gettydefs(4)gettydefs(4)NAMEgettydefs - speed and terminal settings used by getty
The /etc/gettydefs file contains information used by getty(1M) to set up
the speed and terminal settings for a line. It supplies information on
what the login(1) prompt should look like. It also supplies the speed to
try next if the user indicates the current speed is not correct by typing
a <break> character.
Note: Customers who need to support terminals that pass 8 bits to the
system (as is typical outside the U.S.) must modify the entries in
/etc/gettydefs as described in the WARNINGS section.
Each entry in /etc/gettydefs has the following format:
label# initial-flags # final-flags # login-prompt #next-label
Each entry is followed by a blank line. The various fields can contain
quoted characters of the form \b, \n, \c, and so on as well as \nnn,
where nnn is the octal value of the desired character. The various
label This is the string against which getty tries to match its
second argument. It is often the speed, such as 1200, at
which the terminal is supposed to run, but it need not be
initial-flags These flags are the initial ioctl(2) settings to which the
terminal is to be set if a terminal type is not specified
to getty. The flags that getty understands are the same
as the ones listed in /usr/include/sys/termio.h (see
termio(7)). Normally only the speed flag is required in
the initial-flags. getty automatically sets the terminal
to raw input mode and takes care of most of the other
flags. The initial-flag settings remain in effect until
getty executes login.
final-flags These flags take the same values as the initial-flags and
are set just before getty executes login. The speed flag
is again required. The composite flag SANE takes care of
most of the other flags that need to be set so that the
processor and terminal are communicating in a rational
fashion. The other two commonly specified final-flags are
TAB3, so that tabs are sent to the terminal as spaces, and
HUPCL, so that the line is hung up on the final close.
login-prompt This entire field is printed as the login-prompt. Unlike
the above fields where white space is ignored (a space,
tab, or newline), they are included in the login-prompt
field. As a special feature, this field can contain the
string $HOSTNAME, which is replaced by the current
hostname of the machine. See hostname(1) for more
next-label If this entry does not specify the desired speed,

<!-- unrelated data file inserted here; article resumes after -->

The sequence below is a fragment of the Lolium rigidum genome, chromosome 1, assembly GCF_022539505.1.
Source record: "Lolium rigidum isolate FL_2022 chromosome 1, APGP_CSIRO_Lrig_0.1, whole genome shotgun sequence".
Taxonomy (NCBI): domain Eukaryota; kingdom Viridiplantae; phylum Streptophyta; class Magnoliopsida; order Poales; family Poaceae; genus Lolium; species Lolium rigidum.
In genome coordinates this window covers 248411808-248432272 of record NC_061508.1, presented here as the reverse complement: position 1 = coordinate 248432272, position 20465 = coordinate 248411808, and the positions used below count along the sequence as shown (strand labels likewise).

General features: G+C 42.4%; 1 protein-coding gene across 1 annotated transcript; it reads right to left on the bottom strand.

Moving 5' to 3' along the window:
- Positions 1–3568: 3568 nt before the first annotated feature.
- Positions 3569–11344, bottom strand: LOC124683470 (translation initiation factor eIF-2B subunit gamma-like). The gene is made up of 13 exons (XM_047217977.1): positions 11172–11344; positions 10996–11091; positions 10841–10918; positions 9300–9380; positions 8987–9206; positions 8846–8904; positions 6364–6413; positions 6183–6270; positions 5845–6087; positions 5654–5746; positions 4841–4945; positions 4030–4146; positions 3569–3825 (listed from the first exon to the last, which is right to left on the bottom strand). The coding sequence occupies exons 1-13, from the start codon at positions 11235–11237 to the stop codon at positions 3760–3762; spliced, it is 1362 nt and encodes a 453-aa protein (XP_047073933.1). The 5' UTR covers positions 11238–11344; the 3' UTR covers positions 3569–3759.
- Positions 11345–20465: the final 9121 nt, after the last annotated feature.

indicated by the user typing a <break> character, then
getty searches for the entry with next-label as its label
field and sets up the terminal for those settings.
Usually, a series of speeds are linked together in this
fashion, into a closed set; for instance, 2400 linked to
1200, which is linked to 300, which finally is linked to
If getty is called without a second argument, then the first entry of
/etc/gettydefs is used, thus making the first entry of /etc/gettydefs the
default entry. It is also used if getty can not find the specified
label. If /etc/gettydefs itself is missing, there is one entry built
into getty that brings up a terminal at 300 baud.
It is strongly recommended that after making or modifying /etc/gettydefs,
it be run through getty with the check option to be sure there are no
SEE ALSOgetty(1M), login(1), stty(1), ioctl(2), termio(7).
To support terminals that pass 8 bits to the system (see the BUGS
section), modify the entries in the /etc/gettydefs file for those
terminals as follows: add CS8 to initial-flags and replace all
occurrences of SANE with the values: BRKINT IGNPAR ICRNL IXON OPOST
ONLCR CS8 ISIG ICANON ECHO ECHOK.
An example of changing an entry in /etc/gettydefs is illustrated below.
All the information for an entry must be on one line in the file.
CONSOLE # B9600 HUPCL OPOST ONLCR # B9600 SANE IXANY TAB3
HUPCL # $HOSTNAME console Login: # console
CONSOLE # B9600 CS8 HUPCL OPOST ONLCR # B9600 BRKINT IGNPAR
ICRNL IXON OPOST ONLCR CS8 ISIG ICANON ECHO ECHOK IXANY
TAB3 HUPCL # $HOSTNAME console Login: # console
This change permits terminals to pass 8 bits to the system so long as the
system is in MULTI-USER state. When the system changes to SINGLE-USER
state, the getty is killed and the terminal attributes are lost. So to
permit a terminal to pass 8 bits to the system in SINGLE-USER state,
after you are in SINGLE-USER state, type (see stty(1)):
stty -istrip cs8
8-bit with parity mode is not supported.